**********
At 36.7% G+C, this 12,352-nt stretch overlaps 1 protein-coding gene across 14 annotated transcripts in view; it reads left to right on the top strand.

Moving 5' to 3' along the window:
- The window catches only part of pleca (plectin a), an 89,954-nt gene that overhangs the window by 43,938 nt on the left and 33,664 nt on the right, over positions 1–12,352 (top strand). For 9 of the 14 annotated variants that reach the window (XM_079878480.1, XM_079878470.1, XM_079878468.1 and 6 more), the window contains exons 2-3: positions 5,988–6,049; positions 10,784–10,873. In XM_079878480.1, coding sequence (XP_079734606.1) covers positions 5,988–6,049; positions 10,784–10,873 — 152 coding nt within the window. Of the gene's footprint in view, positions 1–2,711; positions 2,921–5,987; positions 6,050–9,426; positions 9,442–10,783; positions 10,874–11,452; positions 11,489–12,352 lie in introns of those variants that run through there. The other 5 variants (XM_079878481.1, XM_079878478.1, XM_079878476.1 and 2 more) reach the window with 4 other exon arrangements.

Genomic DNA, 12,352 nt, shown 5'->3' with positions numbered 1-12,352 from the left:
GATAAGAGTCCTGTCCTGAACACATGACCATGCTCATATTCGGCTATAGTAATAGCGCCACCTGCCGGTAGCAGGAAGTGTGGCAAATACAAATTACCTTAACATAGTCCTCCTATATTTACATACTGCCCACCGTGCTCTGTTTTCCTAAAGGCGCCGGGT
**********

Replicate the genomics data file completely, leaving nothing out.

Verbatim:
At 36.7% G+C, this 12,352-nt stretch overlaps 1 protein-coding gene across 14 annotated transcripts in view; it reads left to right on the top strand.

Moving 5' to 3' along the window:
- The window catches only part of pleca (plectin a), an 89,954-nt gene that overhangs the window by 43,938 nt on the left and 33,664 nt on the right, over positions 1–12,352 (top strand). For 9 of the 14 annotated variants that reach the window (XM_079878480.1, XM_079878470.1, XM_079878468.1 and 6 more), the window contains exons 2-3: positions 5,988–6,049; positions 10,784–10,873. In XM_079878480.1, coding sequence (XP_079734606.1) covers positions 5,988–6,049; positions 10,784–10,873 — 152 coding nt within the window. Of the gene's footprint in view, positions 1–2,711; positions 2,921–5,987; positions 6,050–9,426; positions 9,442–10,783; positions 10,874–11,452; positions 11,489–12,352 lie in introns of those variants that run through there. The other 5 variants (XM_079878481.1, XM_079878478.1, XM_079878476.1 and 2 more) reach the window with 4 other exon arrangements.

Genomic DNA, 12,352 nt, shown 5'->3' with positions numbered 1-12,352 from the left:
GATAAGAGTCCTGTCCTGAACACATGACCATGCTCATATTCGGCTATAGTAATAGCGCCACCTGCCGGTAGCAGGAAGTGTGGCAAATACAAATTACCTTAACATAGTCCTCCTATATTTACATACTGCCCACCGTGCTCTGTTTTCCTAAAGGCGCCGGGT